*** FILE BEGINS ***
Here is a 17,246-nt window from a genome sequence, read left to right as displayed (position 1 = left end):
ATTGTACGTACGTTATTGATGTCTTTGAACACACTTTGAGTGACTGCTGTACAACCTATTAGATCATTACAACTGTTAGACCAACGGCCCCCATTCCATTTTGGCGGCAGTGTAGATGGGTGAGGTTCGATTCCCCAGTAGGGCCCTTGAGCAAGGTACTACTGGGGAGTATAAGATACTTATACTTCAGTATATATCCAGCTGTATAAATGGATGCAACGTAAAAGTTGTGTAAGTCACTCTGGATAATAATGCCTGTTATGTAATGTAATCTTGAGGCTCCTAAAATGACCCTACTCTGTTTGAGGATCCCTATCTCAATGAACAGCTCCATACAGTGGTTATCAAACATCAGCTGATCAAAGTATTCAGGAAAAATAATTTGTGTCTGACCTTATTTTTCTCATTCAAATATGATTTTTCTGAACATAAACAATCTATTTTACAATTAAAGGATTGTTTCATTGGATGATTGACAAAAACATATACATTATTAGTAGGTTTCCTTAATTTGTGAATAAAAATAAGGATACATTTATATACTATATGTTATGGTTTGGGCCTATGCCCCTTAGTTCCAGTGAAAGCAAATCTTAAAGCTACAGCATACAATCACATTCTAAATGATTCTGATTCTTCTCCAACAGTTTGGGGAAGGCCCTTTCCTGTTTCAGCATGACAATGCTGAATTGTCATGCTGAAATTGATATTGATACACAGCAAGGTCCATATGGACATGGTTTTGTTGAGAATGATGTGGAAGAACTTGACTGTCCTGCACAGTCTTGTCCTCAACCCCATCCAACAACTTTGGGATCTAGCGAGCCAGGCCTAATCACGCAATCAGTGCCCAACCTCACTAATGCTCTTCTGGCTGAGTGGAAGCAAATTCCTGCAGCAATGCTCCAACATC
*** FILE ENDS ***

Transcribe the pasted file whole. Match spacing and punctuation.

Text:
Here is a 17,246-nt window from a genome sequence, read left to right as displayed (position 1 = left end):
ATTGTACGTACGTTATTGATGTCTTTGAACACACTTTGAGTGACTGCTGTACAACCTATTAGATCATTACAACTGTTAGACCAACGGCCCCCATTCCATTTTGGCGGCAGTGTAGATGGGTGAGGTTCGATTCCCCAGTAGGGCCCTTGAGCAAGGTACTACTGGGGAGTATAAGATACTTATACTTCAGTATATATCCAGCTGTATAAATGGATGCAACGTAAAAGTTGTGTAAGTCACTCTGGATAATAATGCCTGTTATGTAATGTAATCTTGAGGCTCCTAAAATGACCCTACTCTGTTTGAGGATCCCTATCTCAATGAACAGCTCCATACAGTGGTTATCAAACATCAGCTGATCAAAGTATTCAGGAAAAATAATTTGTGTCTGACCTTATTTTTCTCATTCAAATATGATTTTTCTGAACATAAACAATCTATTTTACAATTAAAGGATTGTTTCATTGGATGATTGACAAAAACATATACATTATTAGTAGGTTTCCTTAATTTGTGAATAAAAATAAGGATACATTTATATACTATATGTTATGGTTTGGGCCTATGCCCCTTAGTTCCAGTGAAAGCAAATCTTAAAGCTACAGCATACAATCACATTCTAAATGATTCTGATTCTTCTCCAACAGTTTGGGGAAGGCCCTTTCCTGTTTCAGCATGACAATGCTGAATTGTCATGCTGAAATTGATATTGATACACAGCAAGGTCCATATGGACATGGTTTTGTTGAGAATGATGTGGAAGAACTTGACTGTCCTGCACAGTCTTGTCCTCAACCCCATCCAACAACTTTGGGATCTAGCGAGCCAGGCCTAATCACGCAATCAGTGCCCAACCTCACTAATGCTCTTCTGGCTGAGTGGAAGCAAATTCCTGCAGCAATGCTCCAACATC